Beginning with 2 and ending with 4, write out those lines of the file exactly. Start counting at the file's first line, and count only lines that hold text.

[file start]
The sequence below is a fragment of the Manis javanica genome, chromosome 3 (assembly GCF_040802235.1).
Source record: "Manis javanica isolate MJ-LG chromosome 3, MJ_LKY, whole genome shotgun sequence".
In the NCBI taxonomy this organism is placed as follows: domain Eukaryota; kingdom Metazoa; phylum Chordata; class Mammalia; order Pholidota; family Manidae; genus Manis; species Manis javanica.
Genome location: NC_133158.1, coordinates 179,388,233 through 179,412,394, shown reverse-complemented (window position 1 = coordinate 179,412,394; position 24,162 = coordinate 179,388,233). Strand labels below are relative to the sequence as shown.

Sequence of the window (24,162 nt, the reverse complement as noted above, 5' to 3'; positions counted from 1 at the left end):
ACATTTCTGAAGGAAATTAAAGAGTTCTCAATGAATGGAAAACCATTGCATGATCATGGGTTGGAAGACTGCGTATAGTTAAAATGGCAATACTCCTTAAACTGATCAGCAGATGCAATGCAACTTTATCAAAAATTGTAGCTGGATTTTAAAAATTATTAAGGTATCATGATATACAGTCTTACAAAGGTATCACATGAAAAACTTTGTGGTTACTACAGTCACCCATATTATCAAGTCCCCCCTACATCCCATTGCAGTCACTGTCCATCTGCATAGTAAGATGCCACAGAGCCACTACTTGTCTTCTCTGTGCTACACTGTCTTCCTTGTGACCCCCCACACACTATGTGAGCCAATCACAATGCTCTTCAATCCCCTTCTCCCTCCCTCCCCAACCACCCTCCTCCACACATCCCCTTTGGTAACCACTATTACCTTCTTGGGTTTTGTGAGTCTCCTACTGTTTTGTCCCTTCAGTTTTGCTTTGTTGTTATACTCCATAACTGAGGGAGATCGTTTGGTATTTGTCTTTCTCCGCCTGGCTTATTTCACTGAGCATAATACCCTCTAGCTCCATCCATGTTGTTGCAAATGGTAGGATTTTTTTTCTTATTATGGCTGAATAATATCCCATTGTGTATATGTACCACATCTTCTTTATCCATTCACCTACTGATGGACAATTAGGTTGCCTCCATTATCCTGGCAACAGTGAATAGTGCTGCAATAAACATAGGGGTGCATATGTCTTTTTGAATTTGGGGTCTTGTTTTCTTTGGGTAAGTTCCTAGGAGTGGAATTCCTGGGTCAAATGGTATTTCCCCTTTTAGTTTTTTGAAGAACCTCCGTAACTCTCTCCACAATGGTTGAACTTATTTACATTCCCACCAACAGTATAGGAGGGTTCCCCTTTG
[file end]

Source record: "Manis javanica isolate MJ-LG chromosome 3, MJ_LKY, whole genome shotgun sequence".
In the NCBI taxonomy this organism is placed as follows: domain Eukaryota; kingdom Metazoa; phylum Chordata; class Mammalia; order Pholidota; family Manidae; genus Manis; species Manis javanica.
Genome location: NC_133158.1, coordinates 179,388,233 through 179,412,394, shown reverse-complemented (window position 1 = coordinate 179,412,394; position 24,162 = coordinate 179,388,233). Strand labels below are relative to the sequence as shown.